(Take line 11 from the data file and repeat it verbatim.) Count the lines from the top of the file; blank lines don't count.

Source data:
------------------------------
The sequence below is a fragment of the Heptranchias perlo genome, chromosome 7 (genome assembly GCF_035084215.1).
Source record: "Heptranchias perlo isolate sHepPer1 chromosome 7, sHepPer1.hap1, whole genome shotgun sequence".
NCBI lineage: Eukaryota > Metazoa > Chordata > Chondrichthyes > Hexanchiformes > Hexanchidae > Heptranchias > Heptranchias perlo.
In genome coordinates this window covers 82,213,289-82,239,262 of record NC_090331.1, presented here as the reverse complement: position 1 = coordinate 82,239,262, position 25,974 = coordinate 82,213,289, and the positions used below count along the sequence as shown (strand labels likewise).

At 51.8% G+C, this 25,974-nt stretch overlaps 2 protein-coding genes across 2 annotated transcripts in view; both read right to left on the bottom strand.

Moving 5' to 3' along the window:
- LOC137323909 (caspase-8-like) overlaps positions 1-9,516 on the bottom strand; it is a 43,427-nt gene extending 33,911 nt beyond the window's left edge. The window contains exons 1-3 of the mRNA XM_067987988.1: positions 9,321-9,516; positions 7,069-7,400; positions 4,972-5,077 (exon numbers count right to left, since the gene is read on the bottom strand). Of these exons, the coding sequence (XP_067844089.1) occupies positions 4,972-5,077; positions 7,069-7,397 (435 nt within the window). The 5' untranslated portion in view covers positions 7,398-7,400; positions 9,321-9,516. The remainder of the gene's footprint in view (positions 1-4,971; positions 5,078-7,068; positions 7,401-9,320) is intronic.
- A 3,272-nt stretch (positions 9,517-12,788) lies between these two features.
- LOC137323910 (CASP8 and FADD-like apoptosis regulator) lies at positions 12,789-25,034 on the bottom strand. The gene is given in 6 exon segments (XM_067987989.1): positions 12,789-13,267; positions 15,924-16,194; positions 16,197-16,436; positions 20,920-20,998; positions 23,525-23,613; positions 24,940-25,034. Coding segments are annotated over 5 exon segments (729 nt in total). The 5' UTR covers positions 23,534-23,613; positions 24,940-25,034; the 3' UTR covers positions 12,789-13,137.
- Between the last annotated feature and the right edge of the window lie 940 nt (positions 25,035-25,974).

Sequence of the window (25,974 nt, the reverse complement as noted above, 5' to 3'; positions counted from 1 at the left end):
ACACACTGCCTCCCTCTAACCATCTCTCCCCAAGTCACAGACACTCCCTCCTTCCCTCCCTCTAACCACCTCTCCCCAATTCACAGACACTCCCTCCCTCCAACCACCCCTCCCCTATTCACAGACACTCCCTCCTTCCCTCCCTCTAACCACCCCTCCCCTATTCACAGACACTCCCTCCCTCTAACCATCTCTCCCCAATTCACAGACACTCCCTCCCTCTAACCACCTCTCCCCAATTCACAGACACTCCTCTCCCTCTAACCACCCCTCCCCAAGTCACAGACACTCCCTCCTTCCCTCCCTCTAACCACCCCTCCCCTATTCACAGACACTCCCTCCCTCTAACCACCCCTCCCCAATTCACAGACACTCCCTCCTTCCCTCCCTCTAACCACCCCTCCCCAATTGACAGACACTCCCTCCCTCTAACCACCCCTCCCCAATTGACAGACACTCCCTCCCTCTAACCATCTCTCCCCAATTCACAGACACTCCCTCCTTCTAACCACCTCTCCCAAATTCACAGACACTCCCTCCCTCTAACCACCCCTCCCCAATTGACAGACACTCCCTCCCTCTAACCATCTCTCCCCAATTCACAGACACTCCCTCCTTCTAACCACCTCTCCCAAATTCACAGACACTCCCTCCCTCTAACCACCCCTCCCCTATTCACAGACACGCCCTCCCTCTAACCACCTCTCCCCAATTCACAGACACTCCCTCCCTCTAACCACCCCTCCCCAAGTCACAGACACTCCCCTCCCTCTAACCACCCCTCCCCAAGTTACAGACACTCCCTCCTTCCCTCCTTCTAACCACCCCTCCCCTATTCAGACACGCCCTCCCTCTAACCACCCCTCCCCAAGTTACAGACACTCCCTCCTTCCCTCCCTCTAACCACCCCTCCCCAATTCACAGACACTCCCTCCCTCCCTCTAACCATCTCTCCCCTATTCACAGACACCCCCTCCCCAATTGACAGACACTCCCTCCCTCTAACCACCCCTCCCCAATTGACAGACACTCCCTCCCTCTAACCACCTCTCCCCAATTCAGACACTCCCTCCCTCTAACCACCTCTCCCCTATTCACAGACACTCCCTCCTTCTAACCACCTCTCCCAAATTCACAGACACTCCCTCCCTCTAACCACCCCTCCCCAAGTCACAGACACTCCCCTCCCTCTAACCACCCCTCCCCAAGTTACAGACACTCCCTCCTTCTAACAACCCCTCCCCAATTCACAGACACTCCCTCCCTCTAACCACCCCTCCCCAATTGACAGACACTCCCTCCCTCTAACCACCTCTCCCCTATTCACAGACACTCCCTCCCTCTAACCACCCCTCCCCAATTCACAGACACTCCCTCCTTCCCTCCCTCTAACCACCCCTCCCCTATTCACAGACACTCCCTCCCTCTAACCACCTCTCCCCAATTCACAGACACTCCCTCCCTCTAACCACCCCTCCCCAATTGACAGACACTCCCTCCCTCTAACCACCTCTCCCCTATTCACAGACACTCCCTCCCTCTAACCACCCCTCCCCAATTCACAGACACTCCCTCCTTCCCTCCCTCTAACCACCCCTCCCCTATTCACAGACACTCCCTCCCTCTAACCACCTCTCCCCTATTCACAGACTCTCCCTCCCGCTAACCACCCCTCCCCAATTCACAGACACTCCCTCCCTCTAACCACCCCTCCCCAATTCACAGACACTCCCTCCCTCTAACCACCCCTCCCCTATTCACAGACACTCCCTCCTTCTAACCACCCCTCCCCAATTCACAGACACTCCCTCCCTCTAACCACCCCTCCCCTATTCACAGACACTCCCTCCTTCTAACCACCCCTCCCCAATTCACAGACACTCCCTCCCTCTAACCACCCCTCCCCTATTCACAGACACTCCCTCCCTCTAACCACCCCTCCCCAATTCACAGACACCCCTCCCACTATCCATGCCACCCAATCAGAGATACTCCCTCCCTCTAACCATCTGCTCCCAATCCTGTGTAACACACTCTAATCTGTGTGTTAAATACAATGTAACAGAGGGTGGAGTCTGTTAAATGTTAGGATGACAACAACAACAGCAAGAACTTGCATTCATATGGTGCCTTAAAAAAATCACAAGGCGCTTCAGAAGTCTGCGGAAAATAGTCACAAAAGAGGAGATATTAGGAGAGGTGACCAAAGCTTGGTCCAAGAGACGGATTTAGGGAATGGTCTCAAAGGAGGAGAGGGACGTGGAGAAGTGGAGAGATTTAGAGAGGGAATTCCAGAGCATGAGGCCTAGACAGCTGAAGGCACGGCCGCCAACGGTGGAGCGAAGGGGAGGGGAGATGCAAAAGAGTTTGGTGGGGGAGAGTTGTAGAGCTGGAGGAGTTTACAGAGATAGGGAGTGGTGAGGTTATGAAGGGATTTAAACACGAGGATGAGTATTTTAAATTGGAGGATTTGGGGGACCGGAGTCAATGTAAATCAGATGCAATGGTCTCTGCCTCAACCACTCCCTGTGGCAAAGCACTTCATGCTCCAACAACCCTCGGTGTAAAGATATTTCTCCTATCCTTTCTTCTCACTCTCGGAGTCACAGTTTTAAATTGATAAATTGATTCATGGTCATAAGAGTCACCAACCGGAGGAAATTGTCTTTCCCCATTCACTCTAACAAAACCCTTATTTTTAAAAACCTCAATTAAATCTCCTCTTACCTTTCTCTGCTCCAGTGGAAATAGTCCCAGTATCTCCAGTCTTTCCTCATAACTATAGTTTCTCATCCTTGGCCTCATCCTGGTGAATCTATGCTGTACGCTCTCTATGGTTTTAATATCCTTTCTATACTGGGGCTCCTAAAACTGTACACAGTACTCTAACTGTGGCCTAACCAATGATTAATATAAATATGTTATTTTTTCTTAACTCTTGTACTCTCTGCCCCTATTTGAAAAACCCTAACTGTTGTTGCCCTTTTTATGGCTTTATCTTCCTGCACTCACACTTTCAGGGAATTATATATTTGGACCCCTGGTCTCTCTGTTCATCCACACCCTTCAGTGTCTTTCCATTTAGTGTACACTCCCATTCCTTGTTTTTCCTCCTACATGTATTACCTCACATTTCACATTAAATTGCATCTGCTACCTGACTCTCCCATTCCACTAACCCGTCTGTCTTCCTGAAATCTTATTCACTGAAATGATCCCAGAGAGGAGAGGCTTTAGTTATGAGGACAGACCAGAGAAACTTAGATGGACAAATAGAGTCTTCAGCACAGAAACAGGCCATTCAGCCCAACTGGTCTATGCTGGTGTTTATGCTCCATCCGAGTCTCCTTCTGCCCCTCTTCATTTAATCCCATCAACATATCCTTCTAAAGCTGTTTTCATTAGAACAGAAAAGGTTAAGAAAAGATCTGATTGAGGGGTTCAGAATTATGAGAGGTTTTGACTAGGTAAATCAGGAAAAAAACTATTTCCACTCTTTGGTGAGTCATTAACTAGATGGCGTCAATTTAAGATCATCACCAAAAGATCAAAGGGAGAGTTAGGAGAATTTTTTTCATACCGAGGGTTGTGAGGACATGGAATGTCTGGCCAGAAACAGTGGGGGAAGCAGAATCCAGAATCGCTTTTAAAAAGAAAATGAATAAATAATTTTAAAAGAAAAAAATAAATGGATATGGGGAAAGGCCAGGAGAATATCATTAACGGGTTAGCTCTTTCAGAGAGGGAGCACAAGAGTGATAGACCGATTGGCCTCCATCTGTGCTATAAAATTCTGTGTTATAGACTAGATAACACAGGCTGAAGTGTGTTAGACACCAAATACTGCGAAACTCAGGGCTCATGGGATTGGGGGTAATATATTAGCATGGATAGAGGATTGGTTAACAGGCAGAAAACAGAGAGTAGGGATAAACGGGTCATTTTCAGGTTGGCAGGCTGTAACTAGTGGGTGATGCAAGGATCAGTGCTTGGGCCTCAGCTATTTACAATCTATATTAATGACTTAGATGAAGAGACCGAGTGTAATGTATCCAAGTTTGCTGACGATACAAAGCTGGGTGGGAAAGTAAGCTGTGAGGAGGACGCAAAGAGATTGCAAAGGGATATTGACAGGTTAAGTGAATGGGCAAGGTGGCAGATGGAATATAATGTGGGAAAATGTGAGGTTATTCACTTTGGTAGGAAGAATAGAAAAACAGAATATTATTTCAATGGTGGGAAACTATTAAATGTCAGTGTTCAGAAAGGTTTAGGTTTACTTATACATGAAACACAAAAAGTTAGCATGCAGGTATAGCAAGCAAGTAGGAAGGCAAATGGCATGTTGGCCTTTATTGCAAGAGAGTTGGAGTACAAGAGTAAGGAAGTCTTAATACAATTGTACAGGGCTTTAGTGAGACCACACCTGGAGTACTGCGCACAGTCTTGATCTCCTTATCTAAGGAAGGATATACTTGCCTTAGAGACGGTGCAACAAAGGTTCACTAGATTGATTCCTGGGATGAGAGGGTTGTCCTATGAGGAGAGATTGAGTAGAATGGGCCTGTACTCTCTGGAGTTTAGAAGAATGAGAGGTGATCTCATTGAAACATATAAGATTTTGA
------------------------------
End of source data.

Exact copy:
Sequence of the window (25,974 nt, the reverse complement as noted above, 5' to 3'; positions counted from 1 at the left end):